As I noted recently in the post on SGI, they are having a tough time of it, in large part due to who they are competing against, and what they have to use to compete with.
Well, they aren’t the only company with issues. As noted on InsideHPC and elsewhere, ClearSpeed is not having a great time of it either.
Basically ClearSpeed makes accelerated CPUs. Each CPU has 96 cores layed out in a systolic array. Programming it requires a port, and rebuild of your code for these cores. Not to mention any sort of memory access that needs to be done over the PCI-e link.
Porting code is a barrier to adoption. So is price.
Now don’t get me wrong, I like the technology behind the ClearSpeed product. It is neat.
What I question is whether or not it is a viable business.
This is not questioning whether acceleration is a viable business. Acceleration is pretty much the next wave of HPC. The issue is whether or not this particular form of it is the next wave.
This is dedicated specialized silicon from one vendor, which costs in the $6k region per unit. You have to port your code, and when ported you can get ~50 GFLOP double precision, as long as your code is vectorized.
The SDK is not cheap.
Compare that to nVidia.
This is dedicated specialized silicon from one vendor, which costs in the $0.6k region per unit. You have to port your code, and when ported you can get ~200 GFLOP single precision, as long as your code is vectorizable, and can be used in CUDA or RapidMind.
Note also that nVidia and ATI have been making rumblings on offering double precision at this speed.
Also, note that Cell-BE currently does ~210 GFLOP single precision for ~$0.5k (PS3). Programming tools for this are available on the web.
The ClearSpeed looks like it is going to remain a niche product. If it were available at $1k or so, with a free SDK, it could be very interesting. The problem with this, and yes, there is a problem with this, is that ClearSpeed would not likely be able to recoup its costs. Moreover, with 4 and 8 core processors able to hit 22 and 44 GFLOPS sustained on code without porting, what precisely is the advantage of the port to ClearSpeed?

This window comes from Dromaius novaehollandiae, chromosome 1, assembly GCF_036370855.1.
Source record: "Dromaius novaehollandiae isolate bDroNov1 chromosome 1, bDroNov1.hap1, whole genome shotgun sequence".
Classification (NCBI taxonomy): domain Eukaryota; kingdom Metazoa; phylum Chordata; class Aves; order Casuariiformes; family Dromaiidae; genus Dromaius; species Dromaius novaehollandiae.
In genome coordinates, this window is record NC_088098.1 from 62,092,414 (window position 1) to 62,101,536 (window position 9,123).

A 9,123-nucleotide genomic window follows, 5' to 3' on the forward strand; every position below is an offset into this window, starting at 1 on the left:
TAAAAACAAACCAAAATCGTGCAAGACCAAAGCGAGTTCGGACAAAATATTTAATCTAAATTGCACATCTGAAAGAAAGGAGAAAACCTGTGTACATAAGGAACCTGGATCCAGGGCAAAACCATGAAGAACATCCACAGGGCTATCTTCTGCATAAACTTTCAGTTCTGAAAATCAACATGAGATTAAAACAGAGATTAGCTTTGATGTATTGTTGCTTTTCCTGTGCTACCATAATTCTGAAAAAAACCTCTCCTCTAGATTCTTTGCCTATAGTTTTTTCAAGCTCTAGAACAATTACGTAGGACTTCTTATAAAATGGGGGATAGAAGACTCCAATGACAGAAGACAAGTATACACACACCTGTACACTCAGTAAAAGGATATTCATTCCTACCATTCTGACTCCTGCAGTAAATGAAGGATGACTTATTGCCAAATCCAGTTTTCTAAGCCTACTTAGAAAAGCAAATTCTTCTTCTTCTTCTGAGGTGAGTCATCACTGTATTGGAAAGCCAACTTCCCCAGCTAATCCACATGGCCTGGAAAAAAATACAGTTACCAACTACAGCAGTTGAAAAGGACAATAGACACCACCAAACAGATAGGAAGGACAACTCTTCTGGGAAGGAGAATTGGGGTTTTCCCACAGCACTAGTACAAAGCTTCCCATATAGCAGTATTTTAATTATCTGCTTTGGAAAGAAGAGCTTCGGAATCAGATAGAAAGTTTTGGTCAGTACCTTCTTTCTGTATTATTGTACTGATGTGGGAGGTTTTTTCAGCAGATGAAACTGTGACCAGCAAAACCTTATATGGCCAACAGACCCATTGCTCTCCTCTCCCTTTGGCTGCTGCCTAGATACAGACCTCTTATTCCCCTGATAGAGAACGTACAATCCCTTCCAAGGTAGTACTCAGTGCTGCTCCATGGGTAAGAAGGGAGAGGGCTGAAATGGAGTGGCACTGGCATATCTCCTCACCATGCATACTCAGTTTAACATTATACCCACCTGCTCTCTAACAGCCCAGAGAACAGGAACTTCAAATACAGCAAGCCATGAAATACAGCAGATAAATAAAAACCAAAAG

Note: if they made it so that the Intel/GCC/Portland group compilers could simply emit code for them for critical routines (simple pragmas, or using vectorized loop generation), this would solve one half of their problem.
Unfortunately, this is not the case now. That means that you must use the SDK which seems to (last I installed it) only work on a particular version of RHEL4.
I don’t see a way out for ClearSpeed without a significant change in their price structure and go-to-market strategy. nVidia and ATI have millions of acceleration capable processors out there, and an SDK to go with it. Tesla is comparable in cost to the ClearSpeed with SDK, and you can develop on your laptop.
Hopefully they will accept it, sooner rather than later.